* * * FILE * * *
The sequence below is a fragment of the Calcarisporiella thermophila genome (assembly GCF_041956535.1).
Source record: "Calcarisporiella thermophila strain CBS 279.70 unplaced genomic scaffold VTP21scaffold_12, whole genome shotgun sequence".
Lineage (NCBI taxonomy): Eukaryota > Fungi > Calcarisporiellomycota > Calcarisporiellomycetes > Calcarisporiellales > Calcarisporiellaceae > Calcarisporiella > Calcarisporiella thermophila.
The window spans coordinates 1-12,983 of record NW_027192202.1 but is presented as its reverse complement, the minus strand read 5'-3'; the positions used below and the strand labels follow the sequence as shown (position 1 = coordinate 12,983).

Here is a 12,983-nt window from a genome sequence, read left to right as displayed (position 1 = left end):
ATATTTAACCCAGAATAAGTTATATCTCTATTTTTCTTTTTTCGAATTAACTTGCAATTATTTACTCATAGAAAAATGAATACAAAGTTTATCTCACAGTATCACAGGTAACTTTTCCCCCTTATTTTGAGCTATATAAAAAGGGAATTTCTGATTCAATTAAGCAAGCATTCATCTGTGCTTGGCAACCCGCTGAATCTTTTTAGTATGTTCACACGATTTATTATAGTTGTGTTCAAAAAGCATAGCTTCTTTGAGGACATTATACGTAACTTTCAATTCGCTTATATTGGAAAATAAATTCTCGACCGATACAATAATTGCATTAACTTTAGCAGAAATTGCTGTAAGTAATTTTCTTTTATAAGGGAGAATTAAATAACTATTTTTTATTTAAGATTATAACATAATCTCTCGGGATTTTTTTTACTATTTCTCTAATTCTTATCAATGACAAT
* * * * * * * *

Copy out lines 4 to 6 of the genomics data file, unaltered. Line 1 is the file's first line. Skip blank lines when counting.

The window spans coordinates 1-12,983 of record NW_027192202.1 but is presented as its reverse complement, the minus strand read 5'-3'; the positions used below and the strand labels follow the sequence as shown (position 1 = coordinate 12,983).

Here is a 12,983-nt window from a genome sequence, read left to right as displayed (position 1 = left end):
ATATTTAACCCAGAATAAGTTATATCTCTATTTTTCTTTTTTCGAATTAACTTGCAATTATTTACTCATAGAAAAATGAATACAAAGTTTATCTCACAGTATCACAGGTAACTTTTCCCCCTTATTTTGAGCTATATAAAAAGGGAATTTCTGATTCAATTAAGCAAGCATTCATCTGTGCTTGGCAACCCGCTGAATCTTTTTAGTATGTTCACACGATTTATTATAGTTGTGTTCAAAAAGCATAGCTTCTTTGAGGACATTATACGTAACTTTCAATTCGCTTATATTGGAAAATAAATTCTCGACCGATACAATAATTGCATTAACTTTAGCAGAAATTGCTGTAAGTAATTTTCTTTTATAAGGGAGAATTAAATAACTATTTTTTATTTAAGATTATAACATAATCTCTCGGGATTTTTTTTACTATTTCTCTAATTCTTATCAATGACAAT